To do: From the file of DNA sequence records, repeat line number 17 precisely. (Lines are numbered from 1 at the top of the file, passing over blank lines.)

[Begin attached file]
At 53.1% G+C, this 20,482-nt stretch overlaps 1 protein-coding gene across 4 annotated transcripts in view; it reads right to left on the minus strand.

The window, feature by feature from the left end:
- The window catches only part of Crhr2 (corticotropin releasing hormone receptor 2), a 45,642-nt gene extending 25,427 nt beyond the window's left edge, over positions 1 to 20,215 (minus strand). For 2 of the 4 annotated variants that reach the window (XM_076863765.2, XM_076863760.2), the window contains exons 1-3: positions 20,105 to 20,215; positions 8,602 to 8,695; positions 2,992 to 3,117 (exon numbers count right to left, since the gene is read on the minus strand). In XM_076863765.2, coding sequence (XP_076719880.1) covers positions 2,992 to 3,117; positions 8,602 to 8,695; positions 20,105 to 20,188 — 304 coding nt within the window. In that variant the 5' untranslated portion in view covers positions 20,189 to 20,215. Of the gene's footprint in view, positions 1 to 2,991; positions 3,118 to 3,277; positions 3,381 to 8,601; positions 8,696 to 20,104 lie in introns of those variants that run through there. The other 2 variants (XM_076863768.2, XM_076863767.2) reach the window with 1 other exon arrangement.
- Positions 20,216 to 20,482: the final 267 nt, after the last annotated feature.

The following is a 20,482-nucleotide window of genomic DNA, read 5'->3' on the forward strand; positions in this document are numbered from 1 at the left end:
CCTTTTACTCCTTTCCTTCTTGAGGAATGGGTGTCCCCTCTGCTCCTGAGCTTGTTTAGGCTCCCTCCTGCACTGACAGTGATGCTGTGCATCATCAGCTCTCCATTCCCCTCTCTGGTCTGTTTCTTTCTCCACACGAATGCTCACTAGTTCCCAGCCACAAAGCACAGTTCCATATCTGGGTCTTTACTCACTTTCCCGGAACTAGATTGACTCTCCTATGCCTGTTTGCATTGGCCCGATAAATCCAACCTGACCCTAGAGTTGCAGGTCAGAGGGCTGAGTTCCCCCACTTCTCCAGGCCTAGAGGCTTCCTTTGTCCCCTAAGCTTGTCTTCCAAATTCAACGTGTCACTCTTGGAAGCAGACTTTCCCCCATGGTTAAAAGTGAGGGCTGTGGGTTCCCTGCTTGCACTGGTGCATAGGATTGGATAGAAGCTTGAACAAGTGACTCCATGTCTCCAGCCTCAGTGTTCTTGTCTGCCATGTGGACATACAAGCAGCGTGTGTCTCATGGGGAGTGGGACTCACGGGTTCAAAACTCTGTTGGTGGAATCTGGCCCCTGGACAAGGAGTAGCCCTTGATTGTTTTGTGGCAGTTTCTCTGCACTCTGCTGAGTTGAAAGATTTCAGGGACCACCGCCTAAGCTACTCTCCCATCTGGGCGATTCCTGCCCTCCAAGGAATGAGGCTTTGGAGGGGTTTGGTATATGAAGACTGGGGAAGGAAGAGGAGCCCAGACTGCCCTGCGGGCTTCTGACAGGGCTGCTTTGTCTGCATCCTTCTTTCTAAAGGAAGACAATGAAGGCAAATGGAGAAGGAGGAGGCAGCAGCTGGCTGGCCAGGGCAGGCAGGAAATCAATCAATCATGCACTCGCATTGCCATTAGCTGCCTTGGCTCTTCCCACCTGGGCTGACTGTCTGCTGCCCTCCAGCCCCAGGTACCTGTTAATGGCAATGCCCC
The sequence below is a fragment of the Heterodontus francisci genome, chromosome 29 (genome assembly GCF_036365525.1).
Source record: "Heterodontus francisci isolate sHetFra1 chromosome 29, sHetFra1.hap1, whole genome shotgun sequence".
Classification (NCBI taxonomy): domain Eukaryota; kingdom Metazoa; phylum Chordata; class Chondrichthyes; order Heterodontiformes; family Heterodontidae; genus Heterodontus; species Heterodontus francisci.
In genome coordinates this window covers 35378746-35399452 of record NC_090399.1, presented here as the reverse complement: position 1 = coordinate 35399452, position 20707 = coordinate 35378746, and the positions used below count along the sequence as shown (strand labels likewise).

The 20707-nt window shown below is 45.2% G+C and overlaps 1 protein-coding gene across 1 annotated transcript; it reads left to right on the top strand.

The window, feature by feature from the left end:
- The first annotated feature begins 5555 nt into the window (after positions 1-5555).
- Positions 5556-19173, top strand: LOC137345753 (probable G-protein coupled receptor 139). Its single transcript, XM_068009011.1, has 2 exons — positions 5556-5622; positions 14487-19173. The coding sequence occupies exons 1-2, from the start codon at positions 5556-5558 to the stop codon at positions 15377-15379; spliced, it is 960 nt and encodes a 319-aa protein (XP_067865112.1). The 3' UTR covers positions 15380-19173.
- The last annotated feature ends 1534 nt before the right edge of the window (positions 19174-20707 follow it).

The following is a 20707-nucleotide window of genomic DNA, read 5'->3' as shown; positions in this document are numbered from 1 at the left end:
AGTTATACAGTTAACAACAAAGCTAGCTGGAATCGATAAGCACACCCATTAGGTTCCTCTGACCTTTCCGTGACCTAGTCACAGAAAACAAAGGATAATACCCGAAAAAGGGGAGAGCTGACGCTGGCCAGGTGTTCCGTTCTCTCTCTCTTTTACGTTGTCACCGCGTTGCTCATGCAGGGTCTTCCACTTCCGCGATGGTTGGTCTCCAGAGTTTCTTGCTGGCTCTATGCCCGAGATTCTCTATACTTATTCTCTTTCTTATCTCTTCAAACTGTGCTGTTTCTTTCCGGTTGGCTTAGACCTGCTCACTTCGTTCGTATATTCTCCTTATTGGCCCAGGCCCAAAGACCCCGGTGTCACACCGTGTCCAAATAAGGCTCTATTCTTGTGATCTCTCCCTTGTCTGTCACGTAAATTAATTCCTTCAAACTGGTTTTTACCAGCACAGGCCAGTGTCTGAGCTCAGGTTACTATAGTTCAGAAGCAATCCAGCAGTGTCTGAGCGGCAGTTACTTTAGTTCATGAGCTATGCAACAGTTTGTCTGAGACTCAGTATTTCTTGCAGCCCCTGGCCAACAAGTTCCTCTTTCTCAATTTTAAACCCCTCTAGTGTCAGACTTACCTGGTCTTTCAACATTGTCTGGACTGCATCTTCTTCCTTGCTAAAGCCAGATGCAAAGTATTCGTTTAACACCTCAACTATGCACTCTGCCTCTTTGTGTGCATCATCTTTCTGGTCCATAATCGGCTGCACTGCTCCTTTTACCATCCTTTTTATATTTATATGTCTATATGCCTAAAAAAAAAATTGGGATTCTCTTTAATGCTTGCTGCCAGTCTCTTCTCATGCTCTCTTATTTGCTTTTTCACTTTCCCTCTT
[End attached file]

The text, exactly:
AGTTATACAGTTAACAACAAAGCTAGCTGGAATCGATAAGCACACCCATTAGGTTCCTCTGACCTTTCCGTGACCTAGTCACAGAAAACAAAGGATAATACCCGAAAAAGGGGAGAGCTGACGCTGGCCAGGTGTTCCGTTCTCTCTCTCTTTTACGTTGTCACCGCGTTGCTCATGCAGGGTCTTCCACTTCCGCGATGGTTGGTCTCCAGAGTTTCTTGCTGGCTCTATGCCCGAGATTCTCTATACTTATTCTCTTTCTTATCTCTTCAAACTGTGCTGTTTCTTTCCGGTTGGCTTAGACCTGCTCACTTCGTTCGTATATTCTCCTTATTGGCCCAGGCCCAAAGACCCCGGTGTCACACCGTGTCCAAATAAGGCTCTATTCTTGTGATCTCTCCCTTGTCTGTCACGTAAATTAATTCCTTCAAACTGGTTTTTACCAGCACAGGCCAGTGTCTGAGCTCAGGTTACTATAGTTCAGAAGCAATCCAGCAGTGTCTGAGCGGCAGTTACTTTAGTTCATGAGCTATGCAACAGTTTGTCTGAGACTCAGTATTTCTTGCAGCCCCTGGCCAACAAGTTCCTCTTTCTCAATTTTAAACCCCTCTAGTGTCAGACTTACCTGGTCTTTCAACATTGTCTGGACTGCATCTTCTTCCTTGCTAAAGCCAGATGCAAAGTATTCGTTTAACACCTCAACTATGCACTCTGCCTCTTTGTGTGCATCATCTTTCTGGTCCATAATCGGCTGCACTGCTCCTTTTACCATCCTTTTTATATTTATATGTCTATATGCCTAAAAAAAAAATTGGGATTCTCTTTAATGCTTGCTGCCAGTCTCTTCTCATGCTCTCTTATTTGCTTTTTCACTTTCCCTCTT